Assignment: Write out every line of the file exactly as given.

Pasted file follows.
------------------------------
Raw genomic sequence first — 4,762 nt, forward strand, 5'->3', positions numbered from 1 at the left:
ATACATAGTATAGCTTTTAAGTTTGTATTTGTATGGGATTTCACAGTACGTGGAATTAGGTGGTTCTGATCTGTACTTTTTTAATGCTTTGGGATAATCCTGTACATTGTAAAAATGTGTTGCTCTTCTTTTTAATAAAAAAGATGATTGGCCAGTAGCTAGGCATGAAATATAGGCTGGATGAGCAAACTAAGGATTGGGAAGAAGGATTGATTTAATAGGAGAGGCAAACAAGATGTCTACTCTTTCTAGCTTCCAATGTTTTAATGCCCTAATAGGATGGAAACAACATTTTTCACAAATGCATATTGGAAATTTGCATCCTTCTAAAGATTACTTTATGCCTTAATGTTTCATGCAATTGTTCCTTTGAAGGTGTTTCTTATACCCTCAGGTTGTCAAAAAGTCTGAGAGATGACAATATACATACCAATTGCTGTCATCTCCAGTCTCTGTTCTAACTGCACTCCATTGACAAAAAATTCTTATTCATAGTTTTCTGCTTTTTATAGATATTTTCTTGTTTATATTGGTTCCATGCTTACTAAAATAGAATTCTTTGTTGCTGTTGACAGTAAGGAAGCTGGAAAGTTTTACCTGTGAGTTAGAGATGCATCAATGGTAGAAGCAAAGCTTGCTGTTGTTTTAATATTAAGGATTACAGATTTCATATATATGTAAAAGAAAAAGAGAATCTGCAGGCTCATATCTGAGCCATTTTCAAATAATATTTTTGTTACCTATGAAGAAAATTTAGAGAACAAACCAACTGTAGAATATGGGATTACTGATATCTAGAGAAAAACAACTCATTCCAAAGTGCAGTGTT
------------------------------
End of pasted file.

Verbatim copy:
Raw genomic sequence first — 4,762 nt, forward strand, 5'->3', positions numbered from 1 at the left:
ATACATAGTATAGCTTTTAAGTTTGTATTTGTATGGGATTTCACAGTACGTGGAATTAGGTGGTTCTGATCTGTACTTTTTTAATGCTTTGGGATAATCCTGTACATTGTAAAAATGTGTTGCTCTTCTTTTTAATAAAAAAGATGATTGGCCAGTAGCTAGGCATGAAATATAGGCTGGATGAGCAAACTAAGGATTGGGAAGAAGGATTGATTTAATAGGAGAGGCAAACAAGATGTCTACTCTTTCTAGCTTCCAATGTTTTAATGCCCTAATAGGATGGAAACAACATTTTTCACAAATGCATATTGGAAATTTGCATCCTTCTAAAGATTACTTTATGCCTTAATGTTTCATGCAATTGTTCCTTTGAAGGTGTTTCTTATACCCTCAGGTTGTCAAAAAGTCTGAGAGATGACAATATACATACCAATTGCTGTCATCTCCAGTCTCTGTTCTAACTGCACTCCATTGACAAAAAATTCTTATTCATAGTTTTCTGCTTTTTATAGATATTTTCTTGTTTATATTGGTTCCATGCTTACTAAAATAGAATTCTTTGTTGCTGTTGACAGTAAGGAAGCTGGAAAGTTTTACCTGTGAGTTAGAGATGCATCAATGGTAGAAGCAAAGCTTGCTGTTGTTTTAATATTAAGGATTACAGATTTCATATATATGTAAAAGAAAAAGAGAATCTGCAGGCTCATATCTGAGCCATTTTCAAATAATATTTTTGTTACCTATGAAGAAAATTTAGAGAACAAACCAACTGTAGAATATGGGATTACTGATATCTAGAGAAAAACAACTCATTCCAAAGTGCAGTGTT